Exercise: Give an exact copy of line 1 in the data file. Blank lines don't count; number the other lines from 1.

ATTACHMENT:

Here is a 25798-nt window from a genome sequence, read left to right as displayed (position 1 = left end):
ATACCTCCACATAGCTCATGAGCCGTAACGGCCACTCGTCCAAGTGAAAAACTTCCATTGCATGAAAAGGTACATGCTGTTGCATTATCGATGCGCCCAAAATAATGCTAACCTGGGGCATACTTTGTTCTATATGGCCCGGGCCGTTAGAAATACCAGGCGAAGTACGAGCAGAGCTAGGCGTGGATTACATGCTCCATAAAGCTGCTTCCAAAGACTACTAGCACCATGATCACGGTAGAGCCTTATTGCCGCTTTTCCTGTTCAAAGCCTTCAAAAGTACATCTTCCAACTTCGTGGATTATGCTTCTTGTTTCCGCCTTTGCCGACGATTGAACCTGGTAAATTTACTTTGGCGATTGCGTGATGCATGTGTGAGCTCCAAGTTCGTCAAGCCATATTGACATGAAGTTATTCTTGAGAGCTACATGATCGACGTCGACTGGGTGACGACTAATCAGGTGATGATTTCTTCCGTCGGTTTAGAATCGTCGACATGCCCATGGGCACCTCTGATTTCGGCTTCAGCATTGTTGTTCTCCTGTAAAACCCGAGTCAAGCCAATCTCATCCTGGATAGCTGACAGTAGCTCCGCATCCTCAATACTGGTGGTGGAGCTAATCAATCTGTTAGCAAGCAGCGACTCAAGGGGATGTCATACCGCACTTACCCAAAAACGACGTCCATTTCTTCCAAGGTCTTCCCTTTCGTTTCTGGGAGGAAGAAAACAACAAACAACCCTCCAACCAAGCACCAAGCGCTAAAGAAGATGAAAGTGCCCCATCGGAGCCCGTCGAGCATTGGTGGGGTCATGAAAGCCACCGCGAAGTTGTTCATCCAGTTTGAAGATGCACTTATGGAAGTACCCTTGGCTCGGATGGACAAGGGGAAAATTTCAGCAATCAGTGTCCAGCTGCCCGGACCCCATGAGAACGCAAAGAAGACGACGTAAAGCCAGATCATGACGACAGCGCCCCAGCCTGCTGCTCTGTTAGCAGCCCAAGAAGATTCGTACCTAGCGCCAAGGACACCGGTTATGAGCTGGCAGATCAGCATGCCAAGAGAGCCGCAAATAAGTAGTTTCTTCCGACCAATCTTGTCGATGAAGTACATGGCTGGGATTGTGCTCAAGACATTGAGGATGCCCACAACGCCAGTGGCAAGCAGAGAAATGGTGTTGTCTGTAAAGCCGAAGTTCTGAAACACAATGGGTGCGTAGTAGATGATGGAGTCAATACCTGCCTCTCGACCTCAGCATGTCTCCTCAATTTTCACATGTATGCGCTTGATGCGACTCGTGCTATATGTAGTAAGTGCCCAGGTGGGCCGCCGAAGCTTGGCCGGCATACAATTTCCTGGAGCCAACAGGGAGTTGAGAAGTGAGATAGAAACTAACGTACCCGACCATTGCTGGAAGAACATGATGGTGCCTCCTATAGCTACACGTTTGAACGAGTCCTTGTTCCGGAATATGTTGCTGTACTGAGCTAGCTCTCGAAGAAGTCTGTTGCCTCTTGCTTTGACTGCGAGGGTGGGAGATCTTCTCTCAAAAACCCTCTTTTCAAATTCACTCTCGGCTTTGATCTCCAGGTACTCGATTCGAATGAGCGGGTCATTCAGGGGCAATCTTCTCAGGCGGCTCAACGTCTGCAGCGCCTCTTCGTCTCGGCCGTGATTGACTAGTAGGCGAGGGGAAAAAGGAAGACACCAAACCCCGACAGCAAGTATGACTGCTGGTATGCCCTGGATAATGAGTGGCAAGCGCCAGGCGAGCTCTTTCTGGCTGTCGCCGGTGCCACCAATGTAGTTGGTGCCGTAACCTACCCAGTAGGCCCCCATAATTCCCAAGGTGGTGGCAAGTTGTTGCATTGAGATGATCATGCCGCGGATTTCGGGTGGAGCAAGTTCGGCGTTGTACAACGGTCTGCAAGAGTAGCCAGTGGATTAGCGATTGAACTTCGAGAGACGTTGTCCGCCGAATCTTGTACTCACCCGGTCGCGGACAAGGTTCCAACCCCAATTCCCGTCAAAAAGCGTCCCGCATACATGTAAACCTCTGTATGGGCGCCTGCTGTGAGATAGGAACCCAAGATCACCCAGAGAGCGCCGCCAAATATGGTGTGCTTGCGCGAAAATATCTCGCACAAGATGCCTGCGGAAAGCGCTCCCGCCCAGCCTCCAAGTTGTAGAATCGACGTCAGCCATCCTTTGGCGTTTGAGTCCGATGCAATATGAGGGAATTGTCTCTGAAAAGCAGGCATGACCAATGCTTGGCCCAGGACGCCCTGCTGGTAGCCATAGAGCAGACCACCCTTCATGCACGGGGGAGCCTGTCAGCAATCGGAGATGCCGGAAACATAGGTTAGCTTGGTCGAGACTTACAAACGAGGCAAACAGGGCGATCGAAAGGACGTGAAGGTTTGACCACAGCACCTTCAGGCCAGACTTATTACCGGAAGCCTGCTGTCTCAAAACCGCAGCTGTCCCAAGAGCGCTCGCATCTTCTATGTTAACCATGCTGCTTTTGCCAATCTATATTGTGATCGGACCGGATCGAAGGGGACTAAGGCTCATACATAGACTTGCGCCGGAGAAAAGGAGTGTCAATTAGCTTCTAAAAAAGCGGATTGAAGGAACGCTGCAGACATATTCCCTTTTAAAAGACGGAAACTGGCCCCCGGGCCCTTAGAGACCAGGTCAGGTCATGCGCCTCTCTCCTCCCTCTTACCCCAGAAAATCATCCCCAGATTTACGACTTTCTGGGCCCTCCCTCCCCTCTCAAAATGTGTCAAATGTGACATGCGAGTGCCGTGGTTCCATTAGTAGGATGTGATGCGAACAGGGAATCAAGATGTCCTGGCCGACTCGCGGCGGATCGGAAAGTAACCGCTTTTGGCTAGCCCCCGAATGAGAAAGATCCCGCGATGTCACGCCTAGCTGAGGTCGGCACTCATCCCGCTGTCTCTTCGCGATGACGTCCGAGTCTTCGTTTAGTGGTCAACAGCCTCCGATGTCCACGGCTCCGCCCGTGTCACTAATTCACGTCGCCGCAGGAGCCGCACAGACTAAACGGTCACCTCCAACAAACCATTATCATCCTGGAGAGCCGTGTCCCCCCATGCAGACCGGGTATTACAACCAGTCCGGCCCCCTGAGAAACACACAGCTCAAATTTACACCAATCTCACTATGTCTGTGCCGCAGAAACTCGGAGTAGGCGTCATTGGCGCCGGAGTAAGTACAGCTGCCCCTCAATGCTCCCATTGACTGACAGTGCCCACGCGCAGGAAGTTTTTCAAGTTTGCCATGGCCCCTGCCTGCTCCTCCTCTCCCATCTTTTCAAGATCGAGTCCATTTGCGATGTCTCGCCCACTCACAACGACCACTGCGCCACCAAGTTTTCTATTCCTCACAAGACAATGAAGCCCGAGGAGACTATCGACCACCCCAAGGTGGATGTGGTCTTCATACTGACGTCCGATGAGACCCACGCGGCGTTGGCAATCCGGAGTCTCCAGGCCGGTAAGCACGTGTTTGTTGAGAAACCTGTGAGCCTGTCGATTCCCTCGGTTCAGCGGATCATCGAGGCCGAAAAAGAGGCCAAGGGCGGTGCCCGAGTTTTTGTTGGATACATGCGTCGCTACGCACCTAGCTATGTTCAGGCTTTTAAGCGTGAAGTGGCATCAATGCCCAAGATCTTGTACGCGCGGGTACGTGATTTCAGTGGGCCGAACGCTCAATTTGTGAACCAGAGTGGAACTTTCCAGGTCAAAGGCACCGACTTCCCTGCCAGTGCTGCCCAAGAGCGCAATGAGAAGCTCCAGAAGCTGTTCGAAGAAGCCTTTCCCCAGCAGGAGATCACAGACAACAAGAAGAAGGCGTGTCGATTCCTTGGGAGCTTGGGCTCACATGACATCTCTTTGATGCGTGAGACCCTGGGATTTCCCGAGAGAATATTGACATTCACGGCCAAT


Here is a 25798-nt window from a genome sequence, read left to right as displayed (position 1 = left end):